Simple people in their rural environments are often the subject matter.

Review

Y Engraving by C. Grignion for the frontispiece to the 1753 edition of Gray’s ‘Elegy’.

1 Complete the passage by underlining the correct alternative. Thomas Gray’s ‘Elegy Written in a Country Churchyard’ is often considered the link /continuation (1) between one literary period and another. Although his contents /style (2) is typical of the neo-classical period in that he uses a simple /an elevated (3) language, regular rhyme scheme and iambic pentameter, his themes show similarities with the Romantic period /Victorian period (4) of a later date. In his ‘Elegy’ he focuses on the lives of the wealthy /humble (5) people in the village and his subtle praise /criticism (6) of the social hierarchy gives the poem a slightly conservative /radical (7) feel which is again similar to the poetry of a later date. The opening lines, with their descriptions of the graveyard as night is falling, can also be described as quite gothic /modern (8) in tone, another element which distinguishes it from other, neo-classical writers of the period. The fact that the poet himself has a ‘presence’ within the poem makes it much more subjective /objective (9) and introduces thoughts and feelings which help to create a sensitive, meditative mood, 197


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The Romantic Age

Literature Around the World

Gray and Foscolo The Italian poet Ugo Foscolo was inspired by Gray’s ‘Elegy’ when he wrote Dei Sepolcri (1807). Foscolo came into contact with and read a great deal of English literature, having lived in the country for many years. We’re going to look now at the first part (lines 115) of Dei Sepolcri and compare it to Gray’s ‘Elegy’.

Dei Sepolcri by Foscolo

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All’ombra de’ cipressi e dentro l’urne confortate di pianto è forse il sonno della morte men duro? Ove più il Sole per me alla terra non fecondi questa bella d’erbe famiglia e d’animali, e quando vaghe di lusinghe innanzi a me non danzeran l’ore future, né da te, dolce amico, udrò piú il verso e la mesta armonia che lo governa, né più nel cor mi parlerà lo spirto delle vergini Muse e dell’amore, unico spirto a mia vita raminga, qual fia ristoro a’ dì perduti un sasso che distingua le mie dalle infinite ossa che in terra e in mar semina Morte?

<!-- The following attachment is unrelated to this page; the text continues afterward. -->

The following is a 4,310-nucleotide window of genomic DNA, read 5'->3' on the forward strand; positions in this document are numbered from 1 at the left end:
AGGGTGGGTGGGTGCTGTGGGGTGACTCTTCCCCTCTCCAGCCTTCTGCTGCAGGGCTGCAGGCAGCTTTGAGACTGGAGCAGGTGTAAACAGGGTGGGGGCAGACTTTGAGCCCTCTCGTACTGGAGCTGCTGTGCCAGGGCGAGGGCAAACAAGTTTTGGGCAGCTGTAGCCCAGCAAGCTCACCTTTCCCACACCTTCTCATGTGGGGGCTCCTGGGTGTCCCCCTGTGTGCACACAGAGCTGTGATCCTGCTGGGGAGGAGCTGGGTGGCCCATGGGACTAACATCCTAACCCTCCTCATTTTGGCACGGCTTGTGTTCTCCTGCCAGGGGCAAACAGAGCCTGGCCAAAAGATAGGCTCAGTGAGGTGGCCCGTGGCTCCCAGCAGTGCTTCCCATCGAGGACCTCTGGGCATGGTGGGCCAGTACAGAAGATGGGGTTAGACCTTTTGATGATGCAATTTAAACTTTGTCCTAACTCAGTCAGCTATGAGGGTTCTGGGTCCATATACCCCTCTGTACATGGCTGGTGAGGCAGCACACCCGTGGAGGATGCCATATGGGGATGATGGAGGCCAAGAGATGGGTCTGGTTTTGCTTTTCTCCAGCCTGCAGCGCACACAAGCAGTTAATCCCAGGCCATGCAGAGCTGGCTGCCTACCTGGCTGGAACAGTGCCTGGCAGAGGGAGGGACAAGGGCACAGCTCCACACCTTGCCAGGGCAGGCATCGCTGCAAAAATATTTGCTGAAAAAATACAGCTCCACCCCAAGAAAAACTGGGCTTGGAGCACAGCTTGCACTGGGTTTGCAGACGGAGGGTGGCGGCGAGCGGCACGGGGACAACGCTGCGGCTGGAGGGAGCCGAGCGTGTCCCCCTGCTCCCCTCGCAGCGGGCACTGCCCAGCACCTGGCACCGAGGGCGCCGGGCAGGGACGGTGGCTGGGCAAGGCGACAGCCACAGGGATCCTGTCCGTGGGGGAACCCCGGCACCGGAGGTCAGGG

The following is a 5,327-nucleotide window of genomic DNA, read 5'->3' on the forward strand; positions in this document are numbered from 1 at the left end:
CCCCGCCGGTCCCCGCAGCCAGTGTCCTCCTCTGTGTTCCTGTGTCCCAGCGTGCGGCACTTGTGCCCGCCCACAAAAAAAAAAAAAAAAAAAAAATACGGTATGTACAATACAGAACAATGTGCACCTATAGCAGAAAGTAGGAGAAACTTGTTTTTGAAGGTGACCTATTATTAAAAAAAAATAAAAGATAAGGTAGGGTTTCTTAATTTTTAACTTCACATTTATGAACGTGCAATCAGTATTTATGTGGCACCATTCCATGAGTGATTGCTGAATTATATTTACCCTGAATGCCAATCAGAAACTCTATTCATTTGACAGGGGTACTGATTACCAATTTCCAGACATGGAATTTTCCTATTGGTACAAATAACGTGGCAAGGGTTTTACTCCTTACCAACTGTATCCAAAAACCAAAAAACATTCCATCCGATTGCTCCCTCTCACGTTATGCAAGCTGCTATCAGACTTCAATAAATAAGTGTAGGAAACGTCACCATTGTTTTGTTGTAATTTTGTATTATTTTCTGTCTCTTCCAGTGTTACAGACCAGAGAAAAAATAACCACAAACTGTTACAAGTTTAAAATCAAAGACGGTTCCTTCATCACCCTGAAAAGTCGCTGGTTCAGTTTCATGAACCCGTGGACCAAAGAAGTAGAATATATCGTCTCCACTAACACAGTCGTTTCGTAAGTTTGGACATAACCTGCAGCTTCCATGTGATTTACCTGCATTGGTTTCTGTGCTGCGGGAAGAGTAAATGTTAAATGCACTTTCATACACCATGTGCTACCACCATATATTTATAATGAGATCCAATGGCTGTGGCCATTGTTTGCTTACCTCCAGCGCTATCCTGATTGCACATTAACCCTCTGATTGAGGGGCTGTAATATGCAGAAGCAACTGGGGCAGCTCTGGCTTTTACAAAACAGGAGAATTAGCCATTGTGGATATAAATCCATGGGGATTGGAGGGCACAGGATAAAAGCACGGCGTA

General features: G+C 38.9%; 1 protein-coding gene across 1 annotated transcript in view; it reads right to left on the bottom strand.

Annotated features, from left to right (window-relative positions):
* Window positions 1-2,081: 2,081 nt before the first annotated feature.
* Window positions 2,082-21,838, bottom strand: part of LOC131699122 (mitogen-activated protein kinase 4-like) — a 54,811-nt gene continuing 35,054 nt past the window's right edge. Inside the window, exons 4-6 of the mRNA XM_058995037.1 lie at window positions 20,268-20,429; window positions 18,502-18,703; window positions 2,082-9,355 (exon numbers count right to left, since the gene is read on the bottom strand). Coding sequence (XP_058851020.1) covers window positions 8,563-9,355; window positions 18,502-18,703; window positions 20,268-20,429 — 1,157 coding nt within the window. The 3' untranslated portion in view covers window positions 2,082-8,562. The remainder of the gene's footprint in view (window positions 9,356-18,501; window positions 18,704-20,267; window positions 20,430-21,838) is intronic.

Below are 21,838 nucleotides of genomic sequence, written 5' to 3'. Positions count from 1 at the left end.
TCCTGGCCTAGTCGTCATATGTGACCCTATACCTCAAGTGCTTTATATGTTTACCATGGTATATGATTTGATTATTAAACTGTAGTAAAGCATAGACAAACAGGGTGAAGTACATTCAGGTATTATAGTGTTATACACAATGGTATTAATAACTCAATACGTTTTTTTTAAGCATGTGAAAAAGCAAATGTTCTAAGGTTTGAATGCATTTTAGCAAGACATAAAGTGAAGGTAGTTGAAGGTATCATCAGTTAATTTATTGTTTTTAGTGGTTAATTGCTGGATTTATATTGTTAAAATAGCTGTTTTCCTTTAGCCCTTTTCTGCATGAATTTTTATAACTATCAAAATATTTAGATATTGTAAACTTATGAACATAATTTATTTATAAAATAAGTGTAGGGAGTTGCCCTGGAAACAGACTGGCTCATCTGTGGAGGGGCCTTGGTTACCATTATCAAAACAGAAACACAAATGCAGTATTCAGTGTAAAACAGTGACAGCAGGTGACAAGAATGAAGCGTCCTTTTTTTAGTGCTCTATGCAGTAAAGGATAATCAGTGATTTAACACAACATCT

Y Ugo Foscolo.

Over to you 1 What references in Foscolo’s opening lines are to be found in Gray’s ‘Elegy’? 2 Compare lines 6-11 of Dei Sepolcri with stanza 6 of Gray’s ‘Elegy’. How are they similar? 3 The most famous line of Gray’s ‘Elegy’ comes in stanza 8 when he writes ‘The paths of glory lead but to the grave.’ What do you think Gray means with these words? 4 How do lines 12-15 of Dei Sepolcri echo this message? 198

Y Elegie romaine (1791), Jacques-Henri Sablet. Musée des Beaux-Arts, Brest.


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The Romantic Age

A Different Perspective Art

Johann Heinrich Füssli

The Nightmare (1781) In the last two decades of the eighteenth century, parallel to the gothic movement, a new type of art which was visionary and fantastic began to spread throughout Europe. The movement was particular strong in England and its greatest representative was the Swiss-born painter, who settled in Lond on in 1764, Johann Heinrich Füssli (1741-1825), or Henry Fuseli in English. His paintings investigate the depths of the unconscious mind and express the desire, which was typical of the Romantics, to go beyond the boundaries of reason. This same visionary quality is to be found in Blake’s engravings. In his painting, The Nightmare, gothic aesthetics of terror and horror are linked with a dream-like, unconscious state of mind. The visions of the mind and the ghosts of the night are clearly represented and they seem to have the same r ight to exist side by side, as if they were everyday realities. Füssli once said that: ‘one of the most unexplored regions of art are dreams and what may be called the personifications of sentiments’.

Over to you 1 Describe the picture by answering the following questions. 1. What is the girl doing? 2. What frightening creatures can we see around her? 3. What is the predominant colour? 2 Describe the girl’s pose. 3 What could the two beings represent? 4 What feelings does the picture arouse in you? Choose from the following. curiosity attraction fear repulsion tranquillity

bewilderment apprehension

Y The Nightmare (1781), Johann Heinrich Füssli. The Detroit Institute of Arts, Detroit.

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The Romantic Age

ON SCREEN STARRING

Keira Knightley, Matthew Macfadyen, Brenda Blethyn, Donald Sutherland and Judi Dench

Pride and Prejudice Directed by Joe Wright (2005)

DVD

Four Oscar nominations w ent to this production of Pride and Prejudice directed by Joe Wright. This manicured version of the novel manages t o respect the int ricacies of Austen’s text while at the same time g iving the film a moder n appeal, especially w ith the casting of Keira Knightley as Elizabeth (Lizzie) Bennet. The stunning photography, which concentrates on the English countryside and its stately homes, also captures the mood of the period.

The story on screen so far... Tensions ha ve been r ising, along w ith Lizzie ’s pr ejudice t owards Mr Darcy. As you will remember from the extracts you read, Elizabeth holds Darcy responsible for her sister’s unhappiness, Mr Bingley having jilted her follo wing Dar cy’s ad vice. H owever, Lizzie seems t o find Dar cy around e very c orner, little kno wing that his lo ve for her has been growing all this time until he can no longer r esist displaying it in this first, rather clumsy and arrogant attempt at proposal. Now watch the film extract and answer the following questions.